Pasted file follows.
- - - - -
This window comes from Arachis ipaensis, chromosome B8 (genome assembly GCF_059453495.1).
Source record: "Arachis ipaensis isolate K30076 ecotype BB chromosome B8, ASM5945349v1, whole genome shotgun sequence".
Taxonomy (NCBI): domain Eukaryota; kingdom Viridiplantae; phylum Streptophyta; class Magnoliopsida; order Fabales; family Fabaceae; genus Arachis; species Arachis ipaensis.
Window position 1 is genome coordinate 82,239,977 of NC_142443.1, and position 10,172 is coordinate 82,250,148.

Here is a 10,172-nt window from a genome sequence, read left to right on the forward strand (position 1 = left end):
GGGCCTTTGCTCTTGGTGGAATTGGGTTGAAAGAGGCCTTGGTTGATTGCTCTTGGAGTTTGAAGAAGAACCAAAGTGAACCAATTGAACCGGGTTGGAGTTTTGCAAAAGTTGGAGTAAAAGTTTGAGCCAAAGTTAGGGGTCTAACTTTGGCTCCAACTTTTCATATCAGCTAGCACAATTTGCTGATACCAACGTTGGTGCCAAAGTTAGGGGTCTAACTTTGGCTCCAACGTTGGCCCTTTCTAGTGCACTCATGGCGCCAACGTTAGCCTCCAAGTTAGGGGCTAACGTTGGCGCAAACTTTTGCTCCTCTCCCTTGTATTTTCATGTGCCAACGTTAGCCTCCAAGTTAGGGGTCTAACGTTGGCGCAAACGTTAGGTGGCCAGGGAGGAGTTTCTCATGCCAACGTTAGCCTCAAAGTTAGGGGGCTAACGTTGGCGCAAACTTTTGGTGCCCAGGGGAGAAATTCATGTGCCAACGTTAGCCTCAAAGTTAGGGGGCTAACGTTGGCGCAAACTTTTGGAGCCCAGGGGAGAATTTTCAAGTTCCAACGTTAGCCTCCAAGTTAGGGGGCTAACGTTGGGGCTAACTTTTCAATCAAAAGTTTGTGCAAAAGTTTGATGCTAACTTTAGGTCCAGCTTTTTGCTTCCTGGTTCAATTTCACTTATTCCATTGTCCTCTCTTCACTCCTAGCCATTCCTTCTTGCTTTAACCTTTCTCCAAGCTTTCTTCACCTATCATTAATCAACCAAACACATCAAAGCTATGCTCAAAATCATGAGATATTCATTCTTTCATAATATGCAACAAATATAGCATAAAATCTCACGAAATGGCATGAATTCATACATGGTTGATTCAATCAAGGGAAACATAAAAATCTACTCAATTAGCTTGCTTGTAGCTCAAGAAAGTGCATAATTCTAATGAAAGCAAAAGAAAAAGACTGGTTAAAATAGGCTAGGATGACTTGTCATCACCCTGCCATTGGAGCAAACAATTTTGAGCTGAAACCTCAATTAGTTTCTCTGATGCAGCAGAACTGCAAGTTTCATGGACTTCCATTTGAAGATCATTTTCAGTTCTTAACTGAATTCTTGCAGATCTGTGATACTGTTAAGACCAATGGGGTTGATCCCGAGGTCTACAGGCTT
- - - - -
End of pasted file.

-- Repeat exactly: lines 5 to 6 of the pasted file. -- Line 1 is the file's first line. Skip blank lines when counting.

Here is a 10,172-nt window from a genome sequence, read left to right on the forward strand (position 1 = left end):
GGGCCTTTGCTCTTGGTGGAATTGGGTTGAAAGAGGCCTTGGTTGATTGCTCTTGGAGTTTGAAGAAGAACCAAAGTGAACCAATTGAACCGGGTTGGAGTTTTGCAAAAGTTGGAGTAAAAGTTTGAGCCAAAGTTAGGGGTCTAACTTTGGCTCCAACTTTTCATATCAGCTAGCACAATTTGCTGATACCAACGTTGGTGCCAAAGTTAGGGGTCTAACTTTGGCTCCAACGTTGGCCCTTTCTAGTGCACTCATGGCGCCAACGTTAGCCTCCAAGTTAGGGGCTAACGTTGGCGCAAACTTTTGCTCCTCTCCCTTGTATTTTCATGTGCCAACGTTAGCCTCCAAGTTAGGGGTCTAACGTTGGCGCAAACGTTAGGTGGCCAGGGAGGAGTTTCTCATGCCAACGTTAGCCTCAAAGTTAGGGGGCTAACGTTGGCGCAAACTTTTGGTGCCCAGGGGAGAAATTCATGTGCCAACGTTAGCCTCAAAGTTAGGGGGCTAACGTTGGCGCAAACTTTTGGAGCCCAGGGGAGAATTTTCAAGTTCCAACGTTAGCCTCCAAGTTAGGGGGCTAACGTTGGGGCTAACTTTTCAATCAAAAGTTTGTGCAAAAGTTTGATGCTAACTTTAGGTCCAGCTTTTTGCTTCCTGGTTCAATTTCACTTATTCCATTGTCCTCTCTTCACTCCTAGCCATTCCTTCTTGCTTTAACCTTTCTCCAAGCTTTCTTCACCTATCATTAATCAACCAAACACATCAAAGCTATGCTCAAAATCATGAGATATTCATTCTTTCATAATATGCAACAAATATAGCATAAAATCTCACGAAATGGCATGAATTCATACATGGTTGATTCAATCAAGGGAAACATAAAAATCTACTCAATTAGCTTGCTTGTAGCTCAAGAAAGTGCATAATTCTAATGAAAGCAAAAGAAAAAGACTGGTTAAAATAGGCTAGGATGACTTGTCATCACCCTGCCATTGGAGCAAACAATTTTGAGCTGAAACCTCAATTAGTTTCTCTGATGCAGCAGAACTGCAAGTTTCATGGACTTCCATTTGAAGATCATTTTCAGTTCTTAACTGAATTCTTGCAGATCTGTGATACTGTTAAGACCAATGGGGTTGATCCCGAGGTCTACAGGCTT